What is uncommon, nonetheless, is a case getting reversed based on juror bias. The courts should take notice that juror bias like this is much more the norm than the exception and be vigilant to eradicate such bias through thorough and thoughtful voir dire. In this case, the juror intentionally mislead the parties in voir dire. Most jurors are well meaning and are motivated to do the right thing. Many jurors though can unconsciously have the same level of bias as the juror in Fields, while not intentionally trying to be deceptive. These jurors, while well intentioned, are simply not consciously aware of the level of their bias or wrongly assume that they can hold their bias in check. See Ross, et. al. Naive Realism

The opinion worth reading! Fields

Tuesday, March 6, 2012

Interesting article

Suspicious Minds: Exploring Neural Processes During Exposure to Deceptive Advertising

Adam W. Craig, 1
1Assistant Professor of Marketing, College of Business Administration, University of South Florida.

Yuliya Komarova Loureiro, 2
2Assistant Professor of Marketing, Fordham University.

Stacy Wood, 3
3Langdon Distinguished University Professor of Marketing, Poole College of Management, North Carolina State University.

Jennifer M.C. Vendemia4
4Director of the Center for Advanced Deception Detection and Associate Professor of Psychology, Department of Psychology, University of South Carolina.

When viewing advertisements, consumers must decide what to believe and what is meant to deceive. Accordingly, much behavioral research has explored strategies and outcomes of how consumers process persuasive messages that vary in perceived sincerity. New neuroimaging methods enable researchers to augment this knowledge by exploring the cognitive mechanisms underlying such processing. The current study collects neuroimaging data while participants are exposed to advertisements with differing levels of perceived message deceptiveness (believable, moderately deceptive, and highly deceptive). The functional magnetic resonance imaging data, combined with an additional behavioral study, offer evidence of two noteworthy results. First, confirming multistage frameworks of persuasion, the authors observe two distinct stages of brain activity: (1) precuneus activation at earlier stages and (2) superior temporal sulcus and temporal-parietal junction activation at later stages. Second, the authors observe disproportionately greater brain activity associated with claims that are moderately deceptive than those that are either believable or highly deceptive. These results provoke new thinking about what types of claims garner consumer attention and which consumers may be particularly vulnerable to deceptive advertising.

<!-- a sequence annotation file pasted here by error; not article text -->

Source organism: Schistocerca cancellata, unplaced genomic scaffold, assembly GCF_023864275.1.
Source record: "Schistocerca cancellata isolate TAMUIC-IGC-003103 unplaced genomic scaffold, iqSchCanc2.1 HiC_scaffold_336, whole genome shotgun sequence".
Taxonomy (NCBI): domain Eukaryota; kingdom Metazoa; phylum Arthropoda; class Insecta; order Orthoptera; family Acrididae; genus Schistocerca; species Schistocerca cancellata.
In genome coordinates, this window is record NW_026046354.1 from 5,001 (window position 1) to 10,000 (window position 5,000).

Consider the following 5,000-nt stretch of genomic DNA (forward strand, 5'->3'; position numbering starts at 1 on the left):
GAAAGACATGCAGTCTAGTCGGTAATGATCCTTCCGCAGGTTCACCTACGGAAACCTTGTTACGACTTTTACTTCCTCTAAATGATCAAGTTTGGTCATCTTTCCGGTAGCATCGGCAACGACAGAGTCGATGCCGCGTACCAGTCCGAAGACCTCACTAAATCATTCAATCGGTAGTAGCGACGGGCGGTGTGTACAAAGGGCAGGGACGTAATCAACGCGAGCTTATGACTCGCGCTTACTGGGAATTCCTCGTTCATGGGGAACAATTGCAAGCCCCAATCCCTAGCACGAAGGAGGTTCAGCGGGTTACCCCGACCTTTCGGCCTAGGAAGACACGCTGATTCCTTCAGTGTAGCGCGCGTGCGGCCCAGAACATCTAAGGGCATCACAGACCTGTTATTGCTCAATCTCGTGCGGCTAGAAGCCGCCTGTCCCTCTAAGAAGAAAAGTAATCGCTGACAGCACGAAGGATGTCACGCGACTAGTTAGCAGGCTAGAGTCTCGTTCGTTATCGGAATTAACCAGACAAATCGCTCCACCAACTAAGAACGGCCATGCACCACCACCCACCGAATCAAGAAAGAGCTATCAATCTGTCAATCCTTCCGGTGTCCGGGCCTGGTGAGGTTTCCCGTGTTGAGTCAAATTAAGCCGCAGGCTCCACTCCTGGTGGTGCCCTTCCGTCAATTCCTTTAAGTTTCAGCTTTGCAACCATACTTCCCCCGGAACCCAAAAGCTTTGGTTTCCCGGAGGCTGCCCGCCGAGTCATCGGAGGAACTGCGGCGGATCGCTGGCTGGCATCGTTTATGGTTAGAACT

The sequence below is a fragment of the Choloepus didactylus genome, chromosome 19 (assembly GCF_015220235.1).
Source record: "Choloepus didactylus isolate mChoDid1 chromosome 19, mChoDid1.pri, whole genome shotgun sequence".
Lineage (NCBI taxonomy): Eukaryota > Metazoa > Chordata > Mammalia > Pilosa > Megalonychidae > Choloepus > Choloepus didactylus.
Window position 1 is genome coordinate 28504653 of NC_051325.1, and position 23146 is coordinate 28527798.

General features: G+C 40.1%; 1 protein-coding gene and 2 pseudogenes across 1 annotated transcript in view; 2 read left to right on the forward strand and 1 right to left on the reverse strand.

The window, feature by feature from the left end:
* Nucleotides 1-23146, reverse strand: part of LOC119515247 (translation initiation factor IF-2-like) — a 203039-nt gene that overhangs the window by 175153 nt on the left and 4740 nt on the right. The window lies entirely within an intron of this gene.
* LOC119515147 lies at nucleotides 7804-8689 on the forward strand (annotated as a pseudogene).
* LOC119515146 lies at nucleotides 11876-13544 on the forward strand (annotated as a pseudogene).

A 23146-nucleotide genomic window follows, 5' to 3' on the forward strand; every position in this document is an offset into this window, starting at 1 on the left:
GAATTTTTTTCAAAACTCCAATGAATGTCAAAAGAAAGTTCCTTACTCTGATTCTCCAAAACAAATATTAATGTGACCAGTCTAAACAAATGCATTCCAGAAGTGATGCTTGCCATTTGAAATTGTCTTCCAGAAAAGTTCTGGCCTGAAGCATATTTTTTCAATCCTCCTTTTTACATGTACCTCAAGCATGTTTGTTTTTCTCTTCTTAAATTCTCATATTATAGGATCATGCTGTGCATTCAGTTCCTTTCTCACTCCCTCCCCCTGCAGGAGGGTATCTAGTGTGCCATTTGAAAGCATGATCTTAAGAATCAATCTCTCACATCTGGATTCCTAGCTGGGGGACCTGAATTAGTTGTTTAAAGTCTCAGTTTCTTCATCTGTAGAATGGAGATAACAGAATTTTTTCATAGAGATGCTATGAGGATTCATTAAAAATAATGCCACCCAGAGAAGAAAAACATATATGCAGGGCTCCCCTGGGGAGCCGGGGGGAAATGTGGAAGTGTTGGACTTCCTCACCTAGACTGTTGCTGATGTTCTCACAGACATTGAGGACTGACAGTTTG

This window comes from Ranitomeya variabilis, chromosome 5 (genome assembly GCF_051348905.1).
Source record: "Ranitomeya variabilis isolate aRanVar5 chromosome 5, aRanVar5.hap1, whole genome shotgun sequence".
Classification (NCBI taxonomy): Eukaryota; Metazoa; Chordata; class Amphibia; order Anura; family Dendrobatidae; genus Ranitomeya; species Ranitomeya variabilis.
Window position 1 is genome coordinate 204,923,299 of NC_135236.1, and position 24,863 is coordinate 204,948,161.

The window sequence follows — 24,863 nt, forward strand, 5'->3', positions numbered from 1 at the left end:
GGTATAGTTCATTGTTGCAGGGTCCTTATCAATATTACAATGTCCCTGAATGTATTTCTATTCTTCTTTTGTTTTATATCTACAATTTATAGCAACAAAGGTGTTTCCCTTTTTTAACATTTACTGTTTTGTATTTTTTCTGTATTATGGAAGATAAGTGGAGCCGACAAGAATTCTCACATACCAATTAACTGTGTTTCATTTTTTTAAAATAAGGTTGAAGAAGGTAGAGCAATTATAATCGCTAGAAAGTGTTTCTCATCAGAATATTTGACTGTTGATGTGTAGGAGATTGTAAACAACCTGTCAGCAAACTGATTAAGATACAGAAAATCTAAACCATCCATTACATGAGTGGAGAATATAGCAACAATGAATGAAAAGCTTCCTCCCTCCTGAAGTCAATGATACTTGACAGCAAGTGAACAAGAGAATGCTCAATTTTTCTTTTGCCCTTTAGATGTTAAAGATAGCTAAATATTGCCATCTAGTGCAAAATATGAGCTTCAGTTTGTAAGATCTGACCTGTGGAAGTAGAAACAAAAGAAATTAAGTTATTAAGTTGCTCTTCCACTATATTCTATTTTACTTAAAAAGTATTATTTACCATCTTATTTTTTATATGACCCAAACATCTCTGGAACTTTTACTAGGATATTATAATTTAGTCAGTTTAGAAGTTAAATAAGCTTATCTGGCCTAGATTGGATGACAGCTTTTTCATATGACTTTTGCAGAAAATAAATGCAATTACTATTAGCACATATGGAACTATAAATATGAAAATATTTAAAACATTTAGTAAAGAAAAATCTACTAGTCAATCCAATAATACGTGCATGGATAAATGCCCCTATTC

Thursday, March 1, 2012

Upcoming CLE--- Latest Psychological Science in Jury Decision Making and Trial Advocacy


Program Information

Save $50 when you register before March 2!
Registration Fees:
AAJ Member Early Bird Fee: $645
AAJ Member Registration Fee: $695
You can attend your first AAJ Education Seminar at 50% off, if you are an AAJ member & have been admitted to the bar for five years or less. (Does not apply if you have previously attended an AAJ Education seminar or college).   
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Friday, March 30, 2012
Registration (Continental Breakfast Available)
8:00 – 9:00 am  
Morning Session
9:00 am - 12:15 pm
Moderator Introductions and Welcome
The Science of Decision Making and Jury Bias Model 2™ • How psychological science can help us frame our cases
• The evolution of the Jury Bias Model 2
• Moral Psychology and its impact on jury decision making
• Using metaphor unconsciously to tell the trial story
The Jury Bias Model 2™ :  Identifying and Utilizing the Untried Issues
Identifying the Untried Issues • Preventing the untried issues from destroying your case
• Suspicion/mistrust
• Victimization
• Personal responsibility
Application of Suspicion/Mistrust, Victimization, and Personal  Responsibility
Lunch (on your own)
12:15 – 1:15 pm  
Afternoon Session
1:15 – 5:30 pm  
Stuff Happens or How Jurors Simplify Causation Anti-Plaintiff Bias
Using the Model in Trial Practice• Case Selection
• Discovery
• Trial Strategy
Using the Model in Settlement Negotiations and Mediation
Using the Model in Voir Dire
Using the Model in Opening
Using the Model in Direct and Cross
Using the Model in Closing
Networking Reception5:30 – 6:30 pm 
Saturday, March 31
Continental Breakfast
8:00 – 9:00 am  
Morning Session
9:00 am - 12:00 pm
Moderator Introductions and Welcome
Understanding and Applying the Jury Bias Model 2™: The Science
Constructing Trial Story Using the Confirmation & Representativeness Biases
Analysis of the Trial Story:  Confirmation & Representativeness
Understanding Belief Perseverance, Using Availability, and the Norm Biases
Analysis of the Belief Perseverance, Availability, and Norm Biases
Using the Moral Psychology to Increase Blame
Staining the Character of the Defendant
Lunch (on your own)
12:00 – 1:00 pm  
Afternoon Session
1:00 – 4:15 pm  
Anchor and Frame Your Case
Integrating OJB Principles into Your Trial Practice• Discovery
• Mediation and Arbitration
• Trial